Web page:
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Philosophy for children – 6 primary school ideas to try

Use these ideas from The School of Life to help pupils develop their emotional, psychological and interpersonal skills...

  • Philosophy for children – 6 primary school ideas to try

1 | Philosophical thinking – wise and unwise responses

Philosophy literally means ‘the love of wisdom’. Encourage pupils to understand that ‘wisdom’ means more than just being clever – it’s also about being kind, calm and accepting of life.

Children can become ‘wiser’ by creating a list of wise and unwise responses to problems, such as a friend not being nice to you, not liking what you’ve been given for dinner, accidentally spoiling a drawing you were doing or having to go to bed when you’re not tired.

Wise responses might include finding the positives in the situation, whereas unwise responses include getting angry or blaming others.

2 | Inquiry with children – ask an expert

Invite two students to roleplay. The ‘expert’ will talk about a topic they know; the ‘non-expert’ will only be allowed to ask questions, especially ‘What is…’ and ‘Why…’ questions.

The activity ends when the expert begins to repeat their answers or the conversation goes around in circles.

This activity allows the group to see the type of conversations that Socrates had with the Sophists. It aims to show that asking questions (not having answers) can really be a kind of wisdom.

It may also show children that unlearning is just as important as learning – when the expert changes their mind in response to a particular question, for example.

3 | Critical and creative thinking – create an inner dialogue

Ask children to divide a sheet of paper into two columns. The left side will be for problems and the right side for questions. Write a problem in the left column, such as ‘I am upset with Mum’, then move onto the right column to ask a question such as ‘Why am I upset with Mum?’.

Taking turns on each side, continue the dialogue until answers begin to repeat or go around in circles. As children begin to ask themselves questions, they’ll learn to clearly define their answers and reasons, and further develop their understanding of the problem.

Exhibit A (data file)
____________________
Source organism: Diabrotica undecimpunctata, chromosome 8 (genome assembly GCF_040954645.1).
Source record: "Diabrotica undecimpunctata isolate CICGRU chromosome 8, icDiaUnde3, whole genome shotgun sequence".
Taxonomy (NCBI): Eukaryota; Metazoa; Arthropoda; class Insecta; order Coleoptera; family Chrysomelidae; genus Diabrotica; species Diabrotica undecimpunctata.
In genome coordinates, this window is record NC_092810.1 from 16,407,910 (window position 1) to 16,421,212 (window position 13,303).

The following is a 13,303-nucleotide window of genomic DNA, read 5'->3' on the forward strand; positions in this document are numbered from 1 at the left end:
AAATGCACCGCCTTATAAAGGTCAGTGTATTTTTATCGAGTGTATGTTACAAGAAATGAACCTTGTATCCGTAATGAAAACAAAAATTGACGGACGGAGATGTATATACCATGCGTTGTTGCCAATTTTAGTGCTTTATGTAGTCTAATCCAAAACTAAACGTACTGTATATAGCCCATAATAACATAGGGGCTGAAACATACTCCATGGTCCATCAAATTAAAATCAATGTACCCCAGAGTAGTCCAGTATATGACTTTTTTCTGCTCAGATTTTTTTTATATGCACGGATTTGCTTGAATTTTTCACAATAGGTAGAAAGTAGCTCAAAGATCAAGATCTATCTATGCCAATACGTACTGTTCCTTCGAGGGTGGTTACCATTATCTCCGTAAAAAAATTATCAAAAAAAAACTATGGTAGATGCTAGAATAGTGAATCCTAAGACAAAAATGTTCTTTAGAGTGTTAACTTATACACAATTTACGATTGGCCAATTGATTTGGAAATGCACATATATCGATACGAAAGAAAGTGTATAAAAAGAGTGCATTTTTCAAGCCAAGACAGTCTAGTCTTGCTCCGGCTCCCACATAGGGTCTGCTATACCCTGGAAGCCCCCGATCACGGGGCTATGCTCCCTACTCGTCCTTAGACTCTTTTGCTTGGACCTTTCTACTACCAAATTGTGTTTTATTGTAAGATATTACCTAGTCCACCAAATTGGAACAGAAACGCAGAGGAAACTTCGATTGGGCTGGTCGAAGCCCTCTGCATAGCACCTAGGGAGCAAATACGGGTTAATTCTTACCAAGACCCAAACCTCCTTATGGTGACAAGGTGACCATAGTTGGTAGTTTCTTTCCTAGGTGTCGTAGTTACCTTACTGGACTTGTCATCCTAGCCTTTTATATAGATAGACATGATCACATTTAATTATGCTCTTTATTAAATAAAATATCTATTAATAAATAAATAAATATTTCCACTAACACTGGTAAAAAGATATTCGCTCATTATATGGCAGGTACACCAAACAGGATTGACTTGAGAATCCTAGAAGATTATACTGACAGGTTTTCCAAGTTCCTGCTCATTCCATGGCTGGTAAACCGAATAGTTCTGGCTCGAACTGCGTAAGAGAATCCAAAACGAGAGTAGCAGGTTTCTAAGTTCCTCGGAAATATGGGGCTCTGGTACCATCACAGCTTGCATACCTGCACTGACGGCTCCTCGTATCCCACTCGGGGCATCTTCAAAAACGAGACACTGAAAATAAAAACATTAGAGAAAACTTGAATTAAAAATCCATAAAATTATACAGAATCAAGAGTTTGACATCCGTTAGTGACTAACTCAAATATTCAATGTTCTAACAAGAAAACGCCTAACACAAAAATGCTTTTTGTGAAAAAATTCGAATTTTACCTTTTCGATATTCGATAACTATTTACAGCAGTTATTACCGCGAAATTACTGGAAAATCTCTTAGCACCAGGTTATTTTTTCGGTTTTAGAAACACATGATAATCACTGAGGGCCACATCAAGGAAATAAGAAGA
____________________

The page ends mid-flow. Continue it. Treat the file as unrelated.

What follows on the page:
4 | Philosophical inquiry for the classroom

Start with a big concept like ‘beauty’. Ask children to come up with as many questions as they can think of related to this concept.

Encourage them to ask as many questions as possible. Then delve into some important philosophical questions: ‘What is real?’; ‘What is right and wrong?’; ‘What is Society?’.

The aim is for children to create more and more questions. Record the questions on a ‘question wall’ – perhaps organising them into categories (‘open’ and ‘closed’ questions, for example) or ranking them in quality.

5 | Interesting problems for philosophy with children

Aristotle believed that the meaning of life is about what makes your life feel interesting and good. To achieve this, what mainly counts is fixing things. When you fix something, you solve a problem that matters to you.

Help children explore this by thinking of a wide range of problems in the world that matter to them, for example: ‘people argue too much’ or ‘our environment needs preserving from waste.’

Can children reframe these problems as ‘how’ questions: how might people argue less? Ask them to develop their own list of interesting problems to fix.

6 | Setting a goal can impact on children

According to Aristotle, happiness was about feeling that life is meaningful, and that this is achieved by having an important goal.

Encourage children to think about one important thing they want to achieve and set a realistic date. Ask them to draw a timeline of the days, weeks, and months ahead to their set date.

They can then list all the actions they will need to take and note them under each date along the timeline. They might also list all the problems they will likely face, both inner and outer – as well as all of the solutions they can think of to these problems.

Find The School of Life on Twitter at @theschooloflife.

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